“Seventeen-year-old Alice and her mother have spent most of Alice’s life on the road, always a step ahead of the strange bad luck biting at their heels. But when Alice’s grandmother, the reclusive author of a book of pitch-dark fairy tales, dies alone on her estate – the Hazel Wood – Alice learns how bad her luck can really get. Her mother is stolen, by a figure who claims to come from the cruel supernatural world from her grandmother’s stories. Alice’s only lead is the message her mother left behind: STAY AWAY FROM THE HAZEL WOOD. To retrieve her mother, Alice must venture first to the Hazel Wood, then into the world where her grandmother’s tales began…”
(Synopsis from the publisher)
“I remembered less from my own life than I did from the books I read.”
From the very outset of this novel, Melissa Albert weaves a weird and wonderful story which is reminiscent of the darker side to so many beloved fairy tales. It is in the overlap and slippage between the “real world” and the “fairy tale world” that the true value in The Hazel Wood lies and I found that the book was at its best when it was describing moments when the two worlds coincide, such as when one of the characters from Alice’s grandmother’s story “comes to life” and is casually walking around New York City. The rules of the fairy tale world and the rules of “real life” don’t match up and, in having a character operate outside of their usual system, Melissa Albert cleverly illustrates that the worlds and societies we create are all a fiction, in one sense or another. There is something simultaneously incredibly mesmerising but also terrifying about the implications of this, and the narrative of The Hazel Wood was perfectly woven to make its readers feel the disquiet of seeing ideas ordinarily confined to the realms of the fairy tale exist in the same walk of life as their own.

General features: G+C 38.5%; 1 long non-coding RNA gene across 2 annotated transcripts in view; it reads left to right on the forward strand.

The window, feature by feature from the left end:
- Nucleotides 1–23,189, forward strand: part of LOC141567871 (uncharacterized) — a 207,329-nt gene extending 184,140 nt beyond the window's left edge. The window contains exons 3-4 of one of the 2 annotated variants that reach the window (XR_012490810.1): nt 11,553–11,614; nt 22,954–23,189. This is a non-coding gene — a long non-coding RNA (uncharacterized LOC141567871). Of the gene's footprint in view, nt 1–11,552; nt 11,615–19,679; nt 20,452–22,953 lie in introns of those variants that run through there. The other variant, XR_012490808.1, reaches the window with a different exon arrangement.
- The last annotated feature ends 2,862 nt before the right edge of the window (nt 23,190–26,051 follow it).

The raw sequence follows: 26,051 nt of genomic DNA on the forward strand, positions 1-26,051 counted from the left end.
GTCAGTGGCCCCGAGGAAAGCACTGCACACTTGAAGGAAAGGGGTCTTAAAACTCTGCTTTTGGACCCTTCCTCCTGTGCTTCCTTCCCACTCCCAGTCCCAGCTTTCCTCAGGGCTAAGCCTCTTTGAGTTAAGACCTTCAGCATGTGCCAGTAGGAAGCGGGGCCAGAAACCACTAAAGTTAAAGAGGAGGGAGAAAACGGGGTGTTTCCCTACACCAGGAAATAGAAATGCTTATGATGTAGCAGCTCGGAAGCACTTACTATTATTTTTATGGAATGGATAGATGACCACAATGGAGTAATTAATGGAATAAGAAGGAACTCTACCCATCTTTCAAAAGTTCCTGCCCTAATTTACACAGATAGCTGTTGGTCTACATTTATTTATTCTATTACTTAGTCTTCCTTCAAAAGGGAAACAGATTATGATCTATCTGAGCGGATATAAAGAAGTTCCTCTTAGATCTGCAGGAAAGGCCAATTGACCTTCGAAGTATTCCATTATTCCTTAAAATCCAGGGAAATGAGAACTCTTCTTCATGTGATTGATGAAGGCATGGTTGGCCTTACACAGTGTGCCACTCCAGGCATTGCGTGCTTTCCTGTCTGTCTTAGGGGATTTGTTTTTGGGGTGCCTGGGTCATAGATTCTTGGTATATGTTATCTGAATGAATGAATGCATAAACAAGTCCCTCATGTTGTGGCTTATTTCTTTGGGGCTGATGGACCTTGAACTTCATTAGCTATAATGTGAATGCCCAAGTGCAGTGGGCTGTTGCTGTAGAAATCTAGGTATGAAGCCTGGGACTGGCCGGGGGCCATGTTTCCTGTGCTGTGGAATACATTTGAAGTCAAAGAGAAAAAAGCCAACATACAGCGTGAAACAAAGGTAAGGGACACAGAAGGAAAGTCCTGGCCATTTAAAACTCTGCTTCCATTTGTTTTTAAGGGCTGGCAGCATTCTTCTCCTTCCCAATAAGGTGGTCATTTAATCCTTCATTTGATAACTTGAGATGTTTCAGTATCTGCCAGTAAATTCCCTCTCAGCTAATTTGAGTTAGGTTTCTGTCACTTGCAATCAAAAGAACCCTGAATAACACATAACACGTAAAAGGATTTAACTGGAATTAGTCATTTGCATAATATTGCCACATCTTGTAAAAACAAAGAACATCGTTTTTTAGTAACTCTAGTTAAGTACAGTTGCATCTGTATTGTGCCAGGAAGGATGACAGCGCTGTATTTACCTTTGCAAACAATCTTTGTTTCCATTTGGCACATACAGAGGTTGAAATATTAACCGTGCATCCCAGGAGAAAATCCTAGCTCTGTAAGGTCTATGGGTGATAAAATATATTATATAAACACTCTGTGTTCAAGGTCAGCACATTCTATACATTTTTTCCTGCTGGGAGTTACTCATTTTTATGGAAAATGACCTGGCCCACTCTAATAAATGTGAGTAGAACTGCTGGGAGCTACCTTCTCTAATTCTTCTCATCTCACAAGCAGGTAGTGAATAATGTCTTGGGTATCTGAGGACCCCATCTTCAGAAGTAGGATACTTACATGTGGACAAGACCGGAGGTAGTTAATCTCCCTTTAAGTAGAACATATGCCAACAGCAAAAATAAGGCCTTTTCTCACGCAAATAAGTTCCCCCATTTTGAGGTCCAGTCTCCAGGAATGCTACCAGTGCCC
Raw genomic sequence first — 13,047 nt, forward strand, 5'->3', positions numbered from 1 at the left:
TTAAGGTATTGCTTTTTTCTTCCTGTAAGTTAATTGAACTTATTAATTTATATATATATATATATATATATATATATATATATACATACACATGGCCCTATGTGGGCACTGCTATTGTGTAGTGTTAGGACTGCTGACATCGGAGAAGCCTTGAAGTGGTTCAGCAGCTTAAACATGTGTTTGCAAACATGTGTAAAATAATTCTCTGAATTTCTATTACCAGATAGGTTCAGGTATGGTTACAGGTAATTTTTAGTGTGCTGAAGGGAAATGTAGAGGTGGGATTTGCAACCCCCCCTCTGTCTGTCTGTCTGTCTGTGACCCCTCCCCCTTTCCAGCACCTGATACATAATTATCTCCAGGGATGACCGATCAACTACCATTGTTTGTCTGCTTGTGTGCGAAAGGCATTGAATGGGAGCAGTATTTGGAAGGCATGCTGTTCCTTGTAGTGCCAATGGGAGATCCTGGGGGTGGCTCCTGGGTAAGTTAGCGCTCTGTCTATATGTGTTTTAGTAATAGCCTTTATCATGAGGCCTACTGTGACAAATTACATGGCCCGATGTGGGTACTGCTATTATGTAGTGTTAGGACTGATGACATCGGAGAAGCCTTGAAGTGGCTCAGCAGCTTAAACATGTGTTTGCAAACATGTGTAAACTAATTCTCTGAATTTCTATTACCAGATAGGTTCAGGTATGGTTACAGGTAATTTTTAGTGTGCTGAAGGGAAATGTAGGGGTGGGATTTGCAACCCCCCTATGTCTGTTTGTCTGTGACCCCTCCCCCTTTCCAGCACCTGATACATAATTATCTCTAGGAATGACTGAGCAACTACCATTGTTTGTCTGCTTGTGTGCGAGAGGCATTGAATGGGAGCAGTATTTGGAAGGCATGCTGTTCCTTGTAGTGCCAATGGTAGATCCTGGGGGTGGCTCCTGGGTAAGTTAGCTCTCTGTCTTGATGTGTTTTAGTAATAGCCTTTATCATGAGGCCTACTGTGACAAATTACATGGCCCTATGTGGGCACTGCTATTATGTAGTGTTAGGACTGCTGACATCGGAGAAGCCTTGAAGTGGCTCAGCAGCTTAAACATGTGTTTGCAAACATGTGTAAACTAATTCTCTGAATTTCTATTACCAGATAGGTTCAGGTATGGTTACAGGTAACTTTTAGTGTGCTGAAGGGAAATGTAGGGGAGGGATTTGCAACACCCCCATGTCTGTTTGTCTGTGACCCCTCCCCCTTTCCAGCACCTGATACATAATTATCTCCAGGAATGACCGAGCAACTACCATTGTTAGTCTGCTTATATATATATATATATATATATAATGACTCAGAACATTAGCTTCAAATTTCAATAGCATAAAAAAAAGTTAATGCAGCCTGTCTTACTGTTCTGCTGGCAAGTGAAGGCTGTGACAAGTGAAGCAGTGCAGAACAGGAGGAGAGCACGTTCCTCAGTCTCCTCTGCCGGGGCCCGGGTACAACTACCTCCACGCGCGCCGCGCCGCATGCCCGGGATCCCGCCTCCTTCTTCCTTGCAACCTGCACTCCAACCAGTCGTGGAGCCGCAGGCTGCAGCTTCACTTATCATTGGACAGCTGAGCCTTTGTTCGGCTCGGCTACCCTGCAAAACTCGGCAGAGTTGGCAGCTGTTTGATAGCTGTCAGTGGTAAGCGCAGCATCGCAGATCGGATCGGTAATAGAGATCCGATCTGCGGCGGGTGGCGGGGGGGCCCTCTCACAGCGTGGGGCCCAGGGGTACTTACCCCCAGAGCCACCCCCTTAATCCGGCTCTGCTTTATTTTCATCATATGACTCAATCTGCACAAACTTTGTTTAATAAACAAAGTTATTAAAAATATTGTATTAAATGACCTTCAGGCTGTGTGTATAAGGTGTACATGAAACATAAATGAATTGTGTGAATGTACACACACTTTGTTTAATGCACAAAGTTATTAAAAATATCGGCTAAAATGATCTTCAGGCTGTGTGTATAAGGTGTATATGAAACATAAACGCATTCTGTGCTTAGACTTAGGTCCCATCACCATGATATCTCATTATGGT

“Hell is caring about other people.”
At times, in fact, the novel felt like it slipped from its alleged YA fantasy genre and into a thriller. Although there was always the underlying current of mystery and unease regarding the disappearance of Ella, Alice’s mother, when Alice returns home to find Ella missing, the novel almost becomes a thriller. You get the sense that Alice is now racing against time and ought to be dodging people who may very well be after her, and the pacing of the novel in this section is perfectly drawn to make the reader feel the same sense of anxiety, panic, and encroaching dread. There is a scene in which Alice receives a photograph taken of her sleeping whilst she was on the run, and the entire idea of that being orchestrated by someone to taunt her and creep her out made me feel suddenly claustrophobic and paranoid, as she surely must have felt. Into this otherwise “ordinary” setting, the eerie elements of the fantastical are then woven, resulting in the creation of something that, to be honest, was altogether terrifying. And when we get a true glimpse of the true fairy tale world, the Hinterland, which was created by Alice’s author grandmother? It is nothing short of the stuff of nightmares, as all good “fairy tales” probably should be.
“There are no lessons in it. There’s just this harsh, horrible world touched with beautiful magic, where shitty things happen. And they don’t happen for a reason, or in threes, or in a way that looks like justice. They’re set in a place that has no rules and doesn’t want any.”